Monday, January 03, 2011

New year, a new direction for Experienceology

Hello dear readers, and welcome to 2011. You may have noticed that this blog has been a bit quiet in 2010. While that sometimes meant I was busy working on client projects, it also meant that I was re-thinking my purpose as a museum consultant and where I want to go in the next few years.

This thought process required me to take some time off, both mentally and literally, to allow my brain to recharge and percolate. A lot of ideas have been swimming around, and with the constant need to feed the blog, the podcast, the tweets, the conference proposals, the webinars, the Facebook page... it just wasn't happening.

So I gave myself the summer off from all that, focused on existing client work, started a food blog for fun, and stopped pushing. And then one day I woke up and said, "I need a really big piece of fome core." I bought the largest one that would fit inside Dexter the Prius. I got it home, and up went the Post-it notes with all the things, people, and ideas that had been swimming around in my head.
Right now, I'm calling it "my transformation work."

One thing has become crystal clear to me over the last year—working with clients, seeing people using my book, or having me come in to provide training—it is very difficult to change internal cultures. Whether your museum wants to improve your visitor experience, increase visitor comfort, become more participatory, be more community-engaged, rebrand to reflect any one of these notions, or connect to visitors through social media... all of these goals require a shift in organizational culture. And that takes time, a clear vision, and some kind of process. It's the process part that interests me.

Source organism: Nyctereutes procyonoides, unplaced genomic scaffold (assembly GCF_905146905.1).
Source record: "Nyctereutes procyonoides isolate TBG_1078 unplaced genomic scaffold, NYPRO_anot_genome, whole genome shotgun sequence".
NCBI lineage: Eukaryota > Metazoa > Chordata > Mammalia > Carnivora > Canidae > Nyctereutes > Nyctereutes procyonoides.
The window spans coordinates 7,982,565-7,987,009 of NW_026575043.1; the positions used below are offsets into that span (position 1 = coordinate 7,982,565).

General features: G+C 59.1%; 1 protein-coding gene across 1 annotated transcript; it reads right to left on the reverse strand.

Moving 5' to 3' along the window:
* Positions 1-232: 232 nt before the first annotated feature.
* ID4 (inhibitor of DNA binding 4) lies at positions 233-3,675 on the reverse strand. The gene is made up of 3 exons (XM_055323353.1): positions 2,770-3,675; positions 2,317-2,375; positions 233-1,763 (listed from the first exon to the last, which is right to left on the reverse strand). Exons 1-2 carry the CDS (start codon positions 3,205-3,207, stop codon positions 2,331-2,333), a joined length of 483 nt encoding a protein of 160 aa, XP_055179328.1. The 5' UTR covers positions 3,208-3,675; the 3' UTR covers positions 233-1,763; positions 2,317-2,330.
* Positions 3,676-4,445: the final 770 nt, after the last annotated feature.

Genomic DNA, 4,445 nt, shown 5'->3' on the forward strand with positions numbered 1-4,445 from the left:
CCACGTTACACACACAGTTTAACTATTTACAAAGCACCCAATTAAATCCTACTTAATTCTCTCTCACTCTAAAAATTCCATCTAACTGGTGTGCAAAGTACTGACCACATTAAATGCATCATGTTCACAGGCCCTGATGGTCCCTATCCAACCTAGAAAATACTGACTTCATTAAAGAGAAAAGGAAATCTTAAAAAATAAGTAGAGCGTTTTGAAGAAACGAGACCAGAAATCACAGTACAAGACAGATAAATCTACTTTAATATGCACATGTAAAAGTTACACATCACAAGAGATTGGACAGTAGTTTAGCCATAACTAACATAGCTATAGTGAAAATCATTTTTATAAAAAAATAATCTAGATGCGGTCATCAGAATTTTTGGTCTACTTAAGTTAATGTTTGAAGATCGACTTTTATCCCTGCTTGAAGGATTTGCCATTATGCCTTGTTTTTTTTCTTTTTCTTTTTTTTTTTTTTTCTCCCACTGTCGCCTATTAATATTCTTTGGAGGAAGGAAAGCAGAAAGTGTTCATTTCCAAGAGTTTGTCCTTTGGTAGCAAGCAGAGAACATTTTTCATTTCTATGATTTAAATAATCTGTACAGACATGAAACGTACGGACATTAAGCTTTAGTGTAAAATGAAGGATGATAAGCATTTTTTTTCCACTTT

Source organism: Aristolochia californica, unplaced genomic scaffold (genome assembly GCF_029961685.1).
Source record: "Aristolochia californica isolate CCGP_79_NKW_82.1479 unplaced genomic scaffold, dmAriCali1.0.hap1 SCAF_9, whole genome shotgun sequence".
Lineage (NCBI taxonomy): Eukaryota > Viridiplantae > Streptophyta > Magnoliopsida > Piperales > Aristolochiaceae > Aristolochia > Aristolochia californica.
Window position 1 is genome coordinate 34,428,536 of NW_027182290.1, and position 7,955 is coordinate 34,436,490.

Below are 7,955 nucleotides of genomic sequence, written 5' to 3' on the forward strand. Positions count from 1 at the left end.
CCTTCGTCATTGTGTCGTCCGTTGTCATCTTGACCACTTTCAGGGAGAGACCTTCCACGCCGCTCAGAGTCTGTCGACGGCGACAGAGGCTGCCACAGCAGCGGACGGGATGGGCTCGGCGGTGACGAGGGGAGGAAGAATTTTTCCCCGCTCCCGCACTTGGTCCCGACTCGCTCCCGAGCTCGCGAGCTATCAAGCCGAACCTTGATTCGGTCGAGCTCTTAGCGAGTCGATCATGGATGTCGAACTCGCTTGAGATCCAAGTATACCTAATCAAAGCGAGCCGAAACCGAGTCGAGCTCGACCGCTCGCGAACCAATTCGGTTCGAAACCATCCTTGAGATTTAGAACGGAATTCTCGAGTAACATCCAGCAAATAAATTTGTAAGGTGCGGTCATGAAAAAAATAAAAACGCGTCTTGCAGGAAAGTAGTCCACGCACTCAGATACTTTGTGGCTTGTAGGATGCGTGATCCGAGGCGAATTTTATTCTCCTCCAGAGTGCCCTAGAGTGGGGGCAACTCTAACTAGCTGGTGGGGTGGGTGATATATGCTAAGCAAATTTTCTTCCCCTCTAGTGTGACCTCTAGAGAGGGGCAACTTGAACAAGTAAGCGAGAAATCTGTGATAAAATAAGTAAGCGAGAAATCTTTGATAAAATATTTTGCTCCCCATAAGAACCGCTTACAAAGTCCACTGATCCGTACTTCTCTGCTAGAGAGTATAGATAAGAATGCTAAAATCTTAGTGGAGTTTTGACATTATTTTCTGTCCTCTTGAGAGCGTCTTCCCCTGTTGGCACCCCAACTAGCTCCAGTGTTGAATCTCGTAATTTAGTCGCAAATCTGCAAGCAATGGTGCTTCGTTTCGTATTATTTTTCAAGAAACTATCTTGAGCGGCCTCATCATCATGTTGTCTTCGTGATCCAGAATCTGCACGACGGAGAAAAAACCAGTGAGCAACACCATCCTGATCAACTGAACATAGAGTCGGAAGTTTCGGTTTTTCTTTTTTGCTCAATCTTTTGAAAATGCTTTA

I truly want to see museums succeed in this new decade, and defining a process for organizational transformation is something I plan to work on. Eventually, it might be my next book or e-book. It will probably be a wiki, where I hope to get your input and ideas. It may be community micro-funded.

You'll see changes here on the blog, and a new website, which we've been thinking about for a while. It might mean a different kind of webinar, more of a shared conversation about transformation as I gather information from great brains.

For now, it's a very large piece of fome core... and this blog post on the first work day of the new year.

I'd love to hear from you about this... feel free to comment here, on my Facebook page, or send me a message through my email, FB, Twitter, or LinkedIn. And if you have transformation stories you'd like to share about your museum, please do!


  1. Congratulations on the intended transformation although I suggest you'll need a shorter hashtag for sharing information on Twitter!

    I've been obsessing about the same issue for most of the past year while on contract with a museum. Having previously spent 16 years self employed, I was stunned at the silos I encountered.

    I've recently been listening to Tribal Leadership. I wish I'd been on to it earlier!

    Lots of organisational change articles bookmarked on my blog:

    Check out some of the tweeters I follow - regular inspiration from @technoshaman and @umairh amongst others...

  2. David, thanks so much for all the resources! You're right about that hashtag. I didn't even search Twitter before posting. Will check everything out and thanks for the encouraging words as well.

  3. Beth Katz8:57 PM

    I look forward to learning where your journey takes you. Inertia is so powerful, and it seems to be in the nature of organizations, as well as organisms, to resist change. A tremendous part of my earlier work in nursing focused on finding the processes to effect change . For example - smoking cessation, obviously desirable, and yet so hard to achieve. I wonder if any of that knowledge is applicable?

  4. Thanks Beth. Yes, I have looked a lot at the personal behavior change literature. Thanks for commenting!